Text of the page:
CityWatch, Apr 5, 2011
Vol 9 Issue 27
As theCity of LA faces a budget shortfall of somewhere between $350 million and $500 million (depending on the day and the source), the Rec & Parks Commission (RAP) is preparing to act on RAP staff recommendations to shakedown the Community Gardens family for “budget dust” in a process that demonstrates all that is upside down about the budget process.
One would think that in times of lean, the local community farmers would be supported as community assets, encouraged to teach others to turn fallow land into sources of healthy food, cultural intersections, and environmental tools for healthy communities, all run by volunteers.
But instead, the RAP Commission meets tomorrow morning and will accept a staff recommendation to raise the plot fee for community gardens on RAP land by 380%. Prior discussions have focused on the notion of “cost recovery” but now the RAP staff propose to reward the volunteers by declaring the gardens “open space” and then placing three year term limits on each gardener.
The notion of “cost recovery” is a Mayoral directive that sounded reasonable until it was discovered that in some cases the gardens weren’t on City of LA land, in some cases there was no cost, and in some cases the associated costs are for RAP staff that don’t actually service the gardens.
The cloud of accountability at RAP prompted Commission President Barry Sanders to declare that he didn’t think the Department of Recreation and Parks should be in the business of managing gardens, a concept that resonated through the gardening community but not through the department.
Now comes the staff report that includes enough cumbersome language and troubling clauses that it clearly demonstrates the need to put more gardeners in City Hall and fewer bureaucrats in the garden.
There are dozens of community gardens throughout Los Angeles, typically established on fallow and abandoned land, now revitalized and repurposed by volunteer urban farmers. The gardens provide seniors and low income families healthy food while creating a positive environmental solution in densely populated neighborhoods. Some gardens have an educational focus, some have community space, and some focus on cultural pollination.
There are many hosts for the community gardens, ranging from the PORT of LA, the Bureau of Sanitation, the CA Department of Transportation, LA’s Department of Water & Power, the Army Corps of Engineers, and LA’s Department of Rec & Parks.
In most cases the gardens are simply admired from a distance and appreciated as a huge improvement over the alternative of empty and blighted land that would require maintenance and supervision. But in the case of the gardens on Rec & Parks land, the department sees a “cost recovery” opportunity.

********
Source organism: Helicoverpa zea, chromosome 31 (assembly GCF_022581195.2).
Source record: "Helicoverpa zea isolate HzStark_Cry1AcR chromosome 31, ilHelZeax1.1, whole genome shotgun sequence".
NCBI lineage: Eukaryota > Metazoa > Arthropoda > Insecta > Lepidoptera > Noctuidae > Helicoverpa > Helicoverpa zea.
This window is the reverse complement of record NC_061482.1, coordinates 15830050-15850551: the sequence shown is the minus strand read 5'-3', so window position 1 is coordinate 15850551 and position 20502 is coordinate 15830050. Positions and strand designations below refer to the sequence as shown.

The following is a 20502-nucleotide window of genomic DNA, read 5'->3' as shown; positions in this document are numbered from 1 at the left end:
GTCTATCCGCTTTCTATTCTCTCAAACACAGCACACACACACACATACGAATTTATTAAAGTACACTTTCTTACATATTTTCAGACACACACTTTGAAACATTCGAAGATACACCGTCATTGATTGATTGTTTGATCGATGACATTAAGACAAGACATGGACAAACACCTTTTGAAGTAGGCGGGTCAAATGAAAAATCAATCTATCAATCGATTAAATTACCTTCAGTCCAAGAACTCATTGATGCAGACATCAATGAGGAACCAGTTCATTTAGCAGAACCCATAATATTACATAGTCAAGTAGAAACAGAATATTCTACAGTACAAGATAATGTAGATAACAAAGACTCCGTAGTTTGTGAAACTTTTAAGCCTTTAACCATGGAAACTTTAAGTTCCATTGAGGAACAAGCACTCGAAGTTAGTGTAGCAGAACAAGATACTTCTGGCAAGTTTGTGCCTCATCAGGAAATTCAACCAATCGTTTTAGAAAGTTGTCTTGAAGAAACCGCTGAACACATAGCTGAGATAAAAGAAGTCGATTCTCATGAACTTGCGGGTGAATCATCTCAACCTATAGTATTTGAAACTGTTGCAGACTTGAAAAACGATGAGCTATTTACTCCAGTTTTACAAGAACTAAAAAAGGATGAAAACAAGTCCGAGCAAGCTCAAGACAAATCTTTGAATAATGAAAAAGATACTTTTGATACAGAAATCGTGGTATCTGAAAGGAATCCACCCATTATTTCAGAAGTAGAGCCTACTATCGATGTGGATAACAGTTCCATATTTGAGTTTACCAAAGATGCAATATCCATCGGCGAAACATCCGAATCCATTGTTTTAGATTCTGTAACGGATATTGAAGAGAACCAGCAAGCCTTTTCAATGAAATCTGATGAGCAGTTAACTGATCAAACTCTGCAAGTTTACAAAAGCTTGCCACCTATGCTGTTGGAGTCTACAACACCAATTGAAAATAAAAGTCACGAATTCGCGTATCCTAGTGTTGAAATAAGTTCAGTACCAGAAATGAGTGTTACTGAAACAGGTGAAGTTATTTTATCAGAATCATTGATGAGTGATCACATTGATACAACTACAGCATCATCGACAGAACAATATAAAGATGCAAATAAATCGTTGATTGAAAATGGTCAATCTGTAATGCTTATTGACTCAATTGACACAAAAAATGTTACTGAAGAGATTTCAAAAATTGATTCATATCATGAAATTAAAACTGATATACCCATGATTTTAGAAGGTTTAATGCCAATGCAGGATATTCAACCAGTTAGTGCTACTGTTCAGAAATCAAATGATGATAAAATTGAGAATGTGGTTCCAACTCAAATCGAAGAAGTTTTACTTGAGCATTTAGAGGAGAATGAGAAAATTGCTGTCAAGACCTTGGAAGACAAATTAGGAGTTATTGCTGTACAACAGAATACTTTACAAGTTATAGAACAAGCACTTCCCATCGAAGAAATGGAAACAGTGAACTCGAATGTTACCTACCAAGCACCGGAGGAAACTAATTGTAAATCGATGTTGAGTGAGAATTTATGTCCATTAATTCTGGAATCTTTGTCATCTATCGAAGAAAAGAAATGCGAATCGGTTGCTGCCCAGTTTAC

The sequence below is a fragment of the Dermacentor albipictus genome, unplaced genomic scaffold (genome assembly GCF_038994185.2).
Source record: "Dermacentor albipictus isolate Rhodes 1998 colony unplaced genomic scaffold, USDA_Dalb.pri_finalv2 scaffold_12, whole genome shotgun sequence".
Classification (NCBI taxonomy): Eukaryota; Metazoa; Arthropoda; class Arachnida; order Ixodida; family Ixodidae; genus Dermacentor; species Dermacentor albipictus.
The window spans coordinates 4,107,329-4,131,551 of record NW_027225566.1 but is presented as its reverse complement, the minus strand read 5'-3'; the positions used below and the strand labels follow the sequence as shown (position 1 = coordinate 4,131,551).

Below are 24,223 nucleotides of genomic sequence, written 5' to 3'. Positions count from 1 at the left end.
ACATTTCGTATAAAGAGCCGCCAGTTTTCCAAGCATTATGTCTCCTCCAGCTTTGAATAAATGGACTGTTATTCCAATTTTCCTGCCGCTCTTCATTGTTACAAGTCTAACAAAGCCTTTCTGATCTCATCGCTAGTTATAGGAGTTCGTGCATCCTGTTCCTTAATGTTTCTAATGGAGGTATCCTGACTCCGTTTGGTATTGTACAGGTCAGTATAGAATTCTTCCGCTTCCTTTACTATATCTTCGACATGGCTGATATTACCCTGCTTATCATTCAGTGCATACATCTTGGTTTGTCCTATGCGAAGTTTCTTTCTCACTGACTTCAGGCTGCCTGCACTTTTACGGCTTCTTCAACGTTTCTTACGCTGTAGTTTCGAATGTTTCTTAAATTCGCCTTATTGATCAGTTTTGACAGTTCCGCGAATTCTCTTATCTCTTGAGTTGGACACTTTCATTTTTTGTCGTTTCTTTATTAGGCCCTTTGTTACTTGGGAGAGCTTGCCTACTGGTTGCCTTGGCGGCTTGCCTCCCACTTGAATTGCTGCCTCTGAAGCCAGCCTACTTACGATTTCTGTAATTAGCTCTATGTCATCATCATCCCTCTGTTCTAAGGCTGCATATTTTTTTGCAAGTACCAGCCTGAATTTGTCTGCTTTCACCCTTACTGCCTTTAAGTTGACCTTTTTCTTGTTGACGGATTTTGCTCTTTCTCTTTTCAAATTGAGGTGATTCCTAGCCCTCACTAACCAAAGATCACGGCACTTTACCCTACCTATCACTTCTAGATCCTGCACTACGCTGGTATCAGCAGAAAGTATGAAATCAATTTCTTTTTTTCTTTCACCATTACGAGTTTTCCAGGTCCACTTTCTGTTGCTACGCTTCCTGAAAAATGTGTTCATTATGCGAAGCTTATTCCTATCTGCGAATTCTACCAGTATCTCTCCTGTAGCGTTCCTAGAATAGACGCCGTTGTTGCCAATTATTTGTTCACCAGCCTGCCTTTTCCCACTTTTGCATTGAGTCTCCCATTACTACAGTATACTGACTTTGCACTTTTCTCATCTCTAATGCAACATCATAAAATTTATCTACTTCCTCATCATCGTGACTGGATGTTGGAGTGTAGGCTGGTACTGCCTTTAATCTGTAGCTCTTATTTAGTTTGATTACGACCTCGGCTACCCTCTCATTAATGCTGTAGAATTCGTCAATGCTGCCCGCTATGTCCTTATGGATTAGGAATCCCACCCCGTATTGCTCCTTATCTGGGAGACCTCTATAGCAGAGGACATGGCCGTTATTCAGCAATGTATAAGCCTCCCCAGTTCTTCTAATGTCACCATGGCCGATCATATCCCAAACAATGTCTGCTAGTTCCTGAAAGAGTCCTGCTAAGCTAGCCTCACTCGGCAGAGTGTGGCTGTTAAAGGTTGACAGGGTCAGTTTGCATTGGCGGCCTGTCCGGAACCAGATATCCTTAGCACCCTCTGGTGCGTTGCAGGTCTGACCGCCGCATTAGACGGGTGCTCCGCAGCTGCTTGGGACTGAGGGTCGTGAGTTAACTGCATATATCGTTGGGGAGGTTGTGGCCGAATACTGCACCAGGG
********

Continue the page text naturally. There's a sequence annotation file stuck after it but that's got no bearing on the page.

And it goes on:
The Community Gardeners argue that:
• The increased fee is excessive, it will destroy long established community facilities, and it puts the welfare of RAP staff ahead of the welfare of the tax-paying public.
• The increased fee is not only excessive, it fails to account for the financial contributions of the volunteer gardeners who pay for improvements and maintenance for land outside their garden.
• The increased fee sets a bad precedent of charging volunteers who work to improve the quality of life in their community. Who next? Neighborhood Watch Groups? Emergency Preparedness Teams? Literacy Instructors?
• The increased fee is a one-size-all solution that actually violates pre-existing land deeds and contracts, demonstrating the folly of a RAP proposal that seeks to standardize gardens to fit into their departmental structure.
• The RAP staff proposal includes elements that have nothing to do with “cost recovery” but simply justify staff participation in the ongoing operation, consuming any potential revenue.
• The RAP staff proposal recommends designating the gardens as “public space” which is a transparent staffing tactic that establishes a troubling precedent for land set aside for specific use.
• The RAP staff proposal recommends term limits, demonstrating a callousness toward both the process of gardening and the time and labor needed to develop a fruitful garden, as well as to the disruptions of community which such a term limit clause would create.
• The RAP staff proposal takes an interesting approach to moving forward, recommending the termination of agreements and permits as the beginning point of the development of “Partnership Agreements.” Cavalier at best, it fails to demonstrate a win-win approach to establishing long-term positive relationships.
Community Gardeners from around the Los Angeles will be fighting for the gardens operated on land controlled by LA’s Department of Rec and Parks. The general position of the gardening community is simple; drop the open space and term limit proposals, build partnerships before terminating relationships, and implement “cost recovery” with real data, not inflated staffing justifications.
The battle over community gardens is simply the beginning and the results will resonate through the Department of Rec and Parks and the City, laying down a foundation of “cost recovery” strategies that will have an impact throughout Los Angeles.
(Stephen Box is a grassroots advocate and writes for CityWatch. He can be reached at: Stephen@thirdeyecreative.net. )